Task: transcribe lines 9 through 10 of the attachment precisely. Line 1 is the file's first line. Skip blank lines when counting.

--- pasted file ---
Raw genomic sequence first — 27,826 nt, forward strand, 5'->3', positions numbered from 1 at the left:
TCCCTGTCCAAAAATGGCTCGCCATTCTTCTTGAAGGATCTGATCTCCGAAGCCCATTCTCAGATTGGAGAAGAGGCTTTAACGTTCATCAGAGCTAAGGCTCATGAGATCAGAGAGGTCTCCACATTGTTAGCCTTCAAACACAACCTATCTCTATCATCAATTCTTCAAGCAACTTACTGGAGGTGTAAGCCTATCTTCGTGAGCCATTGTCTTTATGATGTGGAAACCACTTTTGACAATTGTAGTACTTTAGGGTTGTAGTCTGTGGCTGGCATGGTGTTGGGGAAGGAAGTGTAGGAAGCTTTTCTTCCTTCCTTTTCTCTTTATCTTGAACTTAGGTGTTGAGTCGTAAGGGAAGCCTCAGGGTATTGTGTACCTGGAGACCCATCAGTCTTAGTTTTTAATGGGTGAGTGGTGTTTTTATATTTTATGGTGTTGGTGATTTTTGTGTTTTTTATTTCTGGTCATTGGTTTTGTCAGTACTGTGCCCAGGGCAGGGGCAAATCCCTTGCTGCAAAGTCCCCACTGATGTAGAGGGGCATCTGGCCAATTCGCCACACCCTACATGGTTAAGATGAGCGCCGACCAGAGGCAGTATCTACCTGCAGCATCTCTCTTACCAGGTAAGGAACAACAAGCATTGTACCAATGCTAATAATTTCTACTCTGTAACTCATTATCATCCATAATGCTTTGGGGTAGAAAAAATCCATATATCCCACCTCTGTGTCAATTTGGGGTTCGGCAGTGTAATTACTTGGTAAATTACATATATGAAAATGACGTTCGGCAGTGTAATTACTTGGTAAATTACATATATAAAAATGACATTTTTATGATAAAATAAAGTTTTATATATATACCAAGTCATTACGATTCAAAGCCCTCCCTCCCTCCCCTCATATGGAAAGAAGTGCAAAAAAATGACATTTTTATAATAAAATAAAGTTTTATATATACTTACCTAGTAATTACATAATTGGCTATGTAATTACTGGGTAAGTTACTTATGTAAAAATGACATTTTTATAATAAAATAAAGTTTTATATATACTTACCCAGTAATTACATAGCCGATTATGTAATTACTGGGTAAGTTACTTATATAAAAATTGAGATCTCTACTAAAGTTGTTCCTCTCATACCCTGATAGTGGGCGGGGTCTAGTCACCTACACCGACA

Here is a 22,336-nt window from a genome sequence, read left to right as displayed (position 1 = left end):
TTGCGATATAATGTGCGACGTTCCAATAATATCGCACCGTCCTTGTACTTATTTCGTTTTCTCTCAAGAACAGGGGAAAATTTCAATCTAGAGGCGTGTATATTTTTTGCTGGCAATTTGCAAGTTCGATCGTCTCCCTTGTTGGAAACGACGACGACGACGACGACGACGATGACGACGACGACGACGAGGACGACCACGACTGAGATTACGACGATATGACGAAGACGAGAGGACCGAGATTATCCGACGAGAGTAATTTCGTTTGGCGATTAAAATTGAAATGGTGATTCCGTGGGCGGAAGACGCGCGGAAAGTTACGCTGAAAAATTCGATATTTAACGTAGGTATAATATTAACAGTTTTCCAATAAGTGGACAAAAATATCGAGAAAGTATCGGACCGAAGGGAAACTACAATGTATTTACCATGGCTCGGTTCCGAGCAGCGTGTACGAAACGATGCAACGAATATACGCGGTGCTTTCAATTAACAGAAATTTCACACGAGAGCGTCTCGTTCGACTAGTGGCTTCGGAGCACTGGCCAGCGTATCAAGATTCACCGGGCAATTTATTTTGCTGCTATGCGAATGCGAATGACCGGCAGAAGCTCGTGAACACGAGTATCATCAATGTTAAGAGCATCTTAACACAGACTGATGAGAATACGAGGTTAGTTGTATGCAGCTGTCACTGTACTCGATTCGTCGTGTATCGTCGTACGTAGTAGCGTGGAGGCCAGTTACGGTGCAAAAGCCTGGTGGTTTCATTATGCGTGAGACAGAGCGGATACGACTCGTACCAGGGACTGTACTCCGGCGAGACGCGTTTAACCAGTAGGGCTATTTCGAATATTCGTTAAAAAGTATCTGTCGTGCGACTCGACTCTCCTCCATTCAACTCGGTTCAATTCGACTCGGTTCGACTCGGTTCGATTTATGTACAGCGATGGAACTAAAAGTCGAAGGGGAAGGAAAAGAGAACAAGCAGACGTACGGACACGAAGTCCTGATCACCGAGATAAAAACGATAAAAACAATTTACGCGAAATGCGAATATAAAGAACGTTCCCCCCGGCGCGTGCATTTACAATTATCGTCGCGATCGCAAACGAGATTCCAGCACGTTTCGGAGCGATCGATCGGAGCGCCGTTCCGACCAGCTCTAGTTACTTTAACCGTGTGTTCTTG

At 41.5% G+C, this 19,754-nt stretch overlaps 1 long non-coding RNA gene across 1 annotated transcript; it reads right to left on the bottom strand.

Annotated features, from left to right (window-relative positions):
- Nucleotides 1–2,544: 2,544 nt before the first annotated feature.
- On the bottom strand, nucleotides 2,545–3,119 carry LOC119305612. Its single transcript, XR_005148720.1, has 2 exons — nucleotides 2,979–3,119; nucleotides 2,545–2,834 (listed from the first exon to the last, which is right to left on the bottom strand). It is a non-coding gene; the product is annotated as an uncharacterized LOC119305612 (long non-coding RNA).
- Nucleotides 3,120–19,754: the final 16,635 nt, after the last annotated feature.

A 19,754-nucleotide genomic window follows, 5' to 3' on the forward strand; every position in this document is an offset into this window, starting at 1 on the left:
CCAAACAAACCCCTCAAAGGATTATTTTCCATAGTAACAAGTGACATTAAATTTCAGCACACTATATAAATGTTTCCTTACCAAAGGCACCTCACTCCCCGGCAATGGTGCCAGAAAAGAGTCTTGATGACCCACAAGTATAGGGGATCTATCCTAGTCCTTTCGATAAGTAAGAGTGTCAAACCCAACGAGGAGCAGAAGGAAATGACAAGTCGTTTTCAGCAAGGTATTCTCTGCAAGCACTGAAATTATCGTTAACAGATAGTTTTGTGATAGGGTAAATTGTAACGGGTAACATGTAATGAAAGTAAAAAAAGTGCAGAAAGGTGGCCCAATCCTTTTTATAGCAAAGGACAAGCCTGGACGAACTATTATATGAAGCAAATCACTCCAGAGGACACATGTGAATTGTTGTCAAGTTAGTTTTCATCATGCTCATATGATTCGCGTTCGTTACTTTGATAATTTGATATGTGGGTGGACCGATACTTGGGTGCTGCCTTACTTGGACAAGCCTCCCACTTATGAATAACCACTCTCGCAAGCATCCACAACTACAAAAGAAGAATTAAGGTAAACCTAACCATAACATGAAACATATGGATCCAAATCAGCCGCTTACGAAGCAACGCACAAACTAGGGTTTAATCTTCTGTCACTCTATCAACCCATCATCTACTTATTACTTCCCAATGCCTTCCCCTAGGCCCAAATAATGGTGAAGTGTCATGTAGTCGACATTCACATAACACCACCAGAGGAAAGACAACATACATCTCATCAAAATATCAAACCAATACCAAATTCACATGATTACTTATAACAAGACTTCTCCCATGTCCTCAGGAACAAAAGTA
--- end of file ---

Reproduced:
- Nucleotides 3,120–19,754: the final 16,635 nt, after the last annotated feature.

A 19,754-nucleotide genomic window follows, 5' to 3' on the forward strand; every position in this document is an offset into this window, starting at 1 on the left: